Fowler should have won the celebrity event in 2021 but hit his approach to the 18th in water, thinking he needed a birdie when a par would have got the job done. That meant Duffy took the prize and he celebrated with enthusiasm that evening…

There was no celebrating for me despite having excellent partners in a couple of German golf nuts – they were both rock-solid amateurs – as well as Gogele and then Englishman Paul Wesselingh.

Gogele especially was a delight to play alongside, a lovely ball-striker and a thoughtful, engaging character with an interest in many topics beyond golf (but also very interested in course architecture).

I played very poorly for a few holes on the front nine and the quirky Links course at Belle Mare Plage while using hired clubs and while playing with a Tour pro isn’t especially the place to try to find your game. It is actually a horrible place to find yourself, especially with everyone else in the group playing competent golf. But Gogele couldn’t have been more encouraging and the back nine turned out to be a huge thrill as I played some half-decent stuff and he was patently loving the transformation in my golf.

We have stayed in touch and that round is a treasured memory for me. The whole environment does help of course – the Indian Ocean in December, with shorts, suncream and a cooler of drinks does help. 

Belle Mare Plage is the perfect venue for the week, with two 18-hole courses and a lot of rooms spread out along the truly epic white-sand beach. The Links is the No.2 course, routed on undulating land between piles of black volcanic rock and with more than a little funkiness to it.

Thomas Bjorn plays in the MCB Tour Championship pro am

The Legend is regarded as the top course in the Indian Ocean, set down over relatively flat land with a lovely spell towards the end where the ocean comes into play. Water features are a regular companion throughout and I am always thankful it has been widened through the clearing of shrubs and trees to make it a playable, fun experience. Both are in superb nick.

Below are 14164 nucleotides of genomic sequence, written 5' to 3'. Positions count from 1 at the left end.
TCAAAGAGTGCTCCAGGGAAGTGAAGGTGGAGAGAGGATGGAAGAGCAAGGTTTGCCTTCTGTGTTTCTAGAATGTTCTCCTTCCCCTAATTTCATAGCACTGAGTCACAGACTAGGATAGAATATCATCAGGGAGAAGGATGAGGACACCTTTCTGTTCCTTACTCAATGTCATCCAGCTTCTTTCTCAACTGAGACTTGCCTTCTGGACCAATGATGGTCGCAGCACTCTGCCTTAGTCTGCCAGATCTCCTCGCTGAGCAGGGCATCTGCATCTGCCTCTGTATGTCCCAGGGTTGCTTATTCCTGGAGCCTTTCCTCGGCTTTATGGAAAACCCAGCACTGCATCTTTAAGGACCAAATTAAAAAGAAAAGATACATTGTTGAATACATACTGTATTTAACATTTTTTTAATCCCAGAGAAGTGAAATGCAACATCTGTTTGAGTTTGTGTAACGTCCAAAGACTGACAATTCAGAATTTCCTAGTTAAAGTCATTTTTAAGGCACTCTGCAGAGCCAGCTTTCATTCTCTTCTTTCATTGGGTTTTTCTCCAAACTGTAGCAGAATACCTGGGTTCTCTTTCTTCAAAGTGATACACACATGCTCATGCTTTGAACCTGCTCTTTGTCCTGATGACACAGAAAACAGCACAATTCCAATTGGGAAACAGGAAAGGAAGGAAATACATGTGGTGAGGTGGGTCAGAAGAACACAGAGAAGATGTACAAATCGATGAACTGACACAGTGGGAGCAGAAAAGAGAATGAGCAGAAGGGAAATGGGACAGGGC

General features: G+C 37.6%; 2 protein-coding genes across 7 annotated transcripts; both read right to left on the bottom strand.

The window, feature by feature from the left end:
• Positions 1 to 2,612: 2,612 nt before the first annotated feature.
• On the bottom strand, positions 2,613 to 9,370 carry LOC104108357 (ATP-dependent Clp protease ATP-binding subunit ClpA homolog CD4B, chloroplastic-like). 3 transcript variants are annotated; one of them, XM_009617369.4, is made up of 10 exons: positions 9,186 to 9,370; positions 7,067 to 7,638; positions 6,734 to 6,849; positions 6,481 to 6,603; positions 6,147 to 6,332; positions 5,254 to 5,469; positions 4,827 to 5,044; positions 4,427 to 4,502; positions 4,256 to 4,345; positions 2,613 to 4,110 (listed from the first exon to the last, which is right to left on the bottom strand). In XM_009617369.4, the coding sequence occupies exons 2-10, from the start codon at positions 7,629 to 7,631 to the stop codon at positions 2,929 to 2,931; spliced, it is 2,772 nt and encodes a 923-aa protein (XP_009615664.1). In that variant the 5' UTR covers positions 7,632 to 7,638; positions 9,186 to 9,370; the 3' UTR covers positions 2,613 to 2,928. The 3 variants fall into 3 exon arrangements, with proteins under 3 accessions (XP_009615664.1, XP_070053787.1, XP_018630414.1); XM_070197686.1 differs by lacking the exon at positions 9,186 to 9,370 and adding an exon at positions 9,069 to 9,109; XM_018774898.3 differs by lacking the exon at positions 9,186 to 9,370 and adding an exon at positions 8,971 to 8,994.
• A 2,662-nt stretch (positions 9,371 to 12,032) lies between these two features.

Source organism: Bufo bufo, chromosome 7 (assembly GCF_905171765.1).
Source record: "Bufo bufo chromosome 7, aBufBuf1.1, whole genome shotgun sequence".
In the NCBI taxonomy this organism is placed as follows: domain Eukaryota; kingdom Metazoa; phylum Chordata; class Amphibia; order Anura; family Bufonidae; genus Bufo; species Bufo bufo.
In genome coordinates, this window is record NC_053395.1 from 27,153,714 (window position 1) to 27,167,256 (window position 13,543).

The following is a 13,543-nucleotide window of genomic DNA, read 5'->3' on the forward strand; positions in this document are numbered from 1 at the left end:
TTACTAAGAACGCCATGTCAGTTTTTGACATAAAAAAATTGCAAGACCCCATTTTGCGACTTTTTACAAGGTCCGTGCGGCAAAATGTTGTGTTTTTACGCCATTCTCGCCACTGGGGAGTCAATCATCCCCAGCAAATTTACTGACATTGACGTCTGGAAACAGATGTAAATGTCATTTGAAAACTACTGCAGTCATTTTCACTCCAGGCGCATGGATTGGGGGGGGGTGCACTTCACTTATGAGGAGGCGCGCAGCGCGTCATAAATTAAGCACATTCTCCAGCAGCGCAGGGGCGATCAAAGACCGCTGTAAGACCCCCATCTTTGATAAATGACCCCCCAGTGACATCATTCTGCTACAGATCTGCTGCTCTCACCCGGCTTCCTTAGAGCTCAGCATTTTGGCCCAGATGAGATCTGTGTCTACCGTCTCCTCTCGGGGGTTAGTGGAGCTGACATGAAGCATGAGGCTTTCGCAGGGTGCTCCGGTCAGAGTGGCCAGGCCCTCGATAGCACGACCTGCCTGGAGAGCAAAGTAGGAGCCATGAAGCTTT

The resort itself is indubitably sensationally good, starting with a peerless location that is just completely dreamy. Add on to that wonderful food – the buffet restaurant Le Citron was our favourite because the choice was sensational but the a la carte options are also fabulous – and a superb spa, and you’ve got all you need for the week-of-a-lifetime.

The Mauritians are wonderful hosts too and elevate the whole thing. Their natural personality seems relaxed but attentive, illustrated by the gym’s trainer Steven. He is so keen to help, he will chip in with little tips on how to get the most of weights routine you’re doing and before you know it you’ve essentially had a personal training session – for free.

No-one has ever felt short-changed from a trip to Belle Mare Plage and while the setting is its biggest attraction, those little things live in the memory just as long.

Chris Bertram's team in the MCB Tour Championship pro am

Fancy playing yourself?

Enter the Legends Tour Alliance Series gives you a minimum of three rounds of golf (two competitive rounds) with accommodation included across all packages with prices ranging from £6,000. Call 0333 0068025.

For more details on Belle Mare Plage – or just to gaze at more dreamy pictures – visit www.constancehotels.com


Chris Bertram, Golf World Top 100 Editor

Chris Bertram is the Golf World Top 100 Editor.

He was born and brought up in Dumfriesshire and has been a sports journalist since 1996, initially as a junior writer with National Club Golfer magazine.

Chris then spent four years writing about football and rugby union for the Press Association but returned to be Editor and then Publisher of NCG before joining Golf World and Today’s Golfer as Senior Production Editor.

He has been freelance since 2010 and when he is not playing and writing about the world’s finest golf courses, he works for BBC Sport.

A keen all-round sportsman, Chris plays off 11 – which could be a little better if it wasn’t for hilariously poor lag putting which has to be seen to be believed.